Last week was National Ag Day. The once a year recognition, which started out as a feel good day for those of us in agriculture, has turned into an opportunity to reach out and engage consumers in a positive conversation about their food supply and how it is produced. In light of the almost constant negative attacks on agriculture by activist groups and increasingly onerous regulations by government, effective use of Ag Day to deliver an accurate and positive message is critical. Farm groups are doing a better job of taking Ag Day seriously, but more needs to be done to make the message more effective and the effort more inclusive.
Officially, National Ag Day is run by the Agriculture Council of America. Formed in 1973, this council consists of representatives from major agricultural corporations, farm organizations, and media companies. The ACA is a non-profit group administered by the National AgriMarketing Association. They are based in Washington, DC which explains their decision to move National Ag Day this year. Traditionally it has been held on the first day of spring; but, since Congress was not going to be in session this week, they moved National Ag Day to March 8, just so they could have a big soiree on Capitol Hill. This is my first gripe: Ag Day should be about reaching the public not just political leaders. Having Ag Day when lawmakers were home in their district, might have given them a chance to actually connect with local farmers rather than national farm leaders.
The day before Ag Day, a national dialogue on food was held. Sponsored by the US Farmers and Ranchers Association, the program featured farmers, government leaders, and good company representatives. The dialogue was streamed on the internet, and consumers could ask questions via several social media outlets. This was a nice idea, but the program suffered from poor execution. The 90-minute presentation was as interesting as watching paint dry, and consumer interaction was limited at best. The message about agriculture was accurate and positive.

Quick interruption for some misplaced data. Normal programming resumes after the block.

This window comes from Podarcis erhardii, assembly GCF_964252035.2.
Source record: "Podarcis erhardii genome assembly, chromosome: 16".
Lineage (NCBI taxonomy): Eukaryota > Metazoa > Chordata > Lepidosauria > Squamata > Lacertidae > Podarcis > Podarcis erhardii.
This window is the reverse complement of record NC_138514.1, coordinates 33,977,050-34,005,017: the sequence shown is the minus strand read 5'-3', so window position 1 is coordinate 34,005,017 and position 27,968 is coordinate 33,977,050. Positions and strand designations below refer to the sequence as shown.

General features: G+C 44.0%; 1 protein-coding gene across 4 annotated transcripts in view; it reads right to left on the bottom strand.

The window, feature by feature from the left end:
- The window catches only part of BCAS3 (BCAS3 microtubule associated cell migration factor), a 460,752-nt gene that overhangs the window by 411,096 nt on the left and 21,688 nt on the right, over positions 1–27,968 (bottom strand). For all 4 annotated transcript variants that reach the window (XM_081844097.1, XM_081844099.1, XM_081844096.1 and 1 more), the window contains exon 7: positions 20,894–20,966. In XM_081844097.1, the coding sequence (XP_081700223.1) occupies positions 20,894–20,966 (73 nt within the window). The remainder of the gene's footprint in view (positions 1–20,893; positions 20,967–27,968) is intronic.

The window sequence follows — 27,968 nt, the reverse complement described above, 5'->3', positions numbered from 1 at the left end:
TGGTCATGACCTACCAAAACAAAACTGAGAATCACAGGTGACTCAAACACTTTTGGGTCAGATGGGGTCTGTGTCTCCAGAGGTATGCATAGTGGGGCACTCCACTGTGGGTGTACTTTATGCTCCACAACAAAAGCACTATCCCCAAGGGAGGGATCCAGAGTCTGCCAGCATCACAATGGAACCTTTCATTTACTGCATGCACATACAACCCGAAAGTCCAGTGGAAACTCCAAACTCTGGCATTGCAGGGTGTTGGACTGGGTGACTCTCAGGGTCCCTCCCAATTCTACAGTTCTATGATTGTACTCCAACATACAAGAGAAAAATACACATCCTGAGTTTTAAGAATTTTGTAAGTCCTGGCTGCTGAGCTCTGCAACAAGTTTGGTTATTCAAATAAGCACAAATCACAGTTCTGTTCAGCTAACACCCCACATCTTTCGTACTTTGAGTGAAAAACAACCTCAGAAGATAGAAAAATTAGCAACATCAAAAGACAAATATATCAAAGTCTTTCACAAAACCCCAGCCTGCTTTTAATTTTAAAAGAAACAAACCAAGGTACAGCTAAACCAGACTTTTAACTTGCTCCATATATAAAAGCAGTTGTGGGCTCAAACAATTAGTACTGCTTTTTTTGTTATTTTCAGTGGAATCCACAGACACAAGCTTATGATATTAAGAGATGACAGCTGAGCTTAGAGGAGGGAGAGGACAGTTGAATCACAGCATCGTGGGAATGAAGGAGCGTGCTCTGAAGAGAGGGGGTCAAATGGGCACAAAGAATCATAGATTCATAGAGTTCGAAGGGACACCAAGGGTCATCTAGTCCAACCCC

One Ag Day event that was creative and effective was put together by the Indiana State Department of Agriculture and the Indiana Family of Farmers. The Tractor to Truck event capitalized on the popularity of food trucks. In the shadow of the state capitol, several local food trucks set up shop during the lunch hour. Farm groups set up special educational displays, and FFA members mingled in the crowd talking about food. Consumers came in droves to sample local food trucks; and, while they were there, they engaged in some conversations about where their food comes from. This approach is effective and opens a two-way dialogue between those who produce food and those who consume it.
Overall I would give Ag Day 2012 a C+. For the most part the message of Ag Day is still too far off target, but there are signs of improvement. While we in agriculture would like the day to be about us, the reality is most consumers don’t care about us. We need to connect with them on the food level. We must engage them in conversation about the food they eat. We need to show them we share their concerns for safe, good tasting, affordable, and responsible food production. Ag Day also needs to be more inclusive. Telling a positive story of agriculture is not just for the big companies and farm groups. Ag Day events need to include participation by local, grass fed, and organic groups. This should be one day that we put away our sniping and focus on sharing a positive, inclusive message to consumers.
Efforts to reach consumers should not be limited to just one day, but must become consistent and strategic. Efforts must also be innovative and reach consumers where they are, not where we want them to be.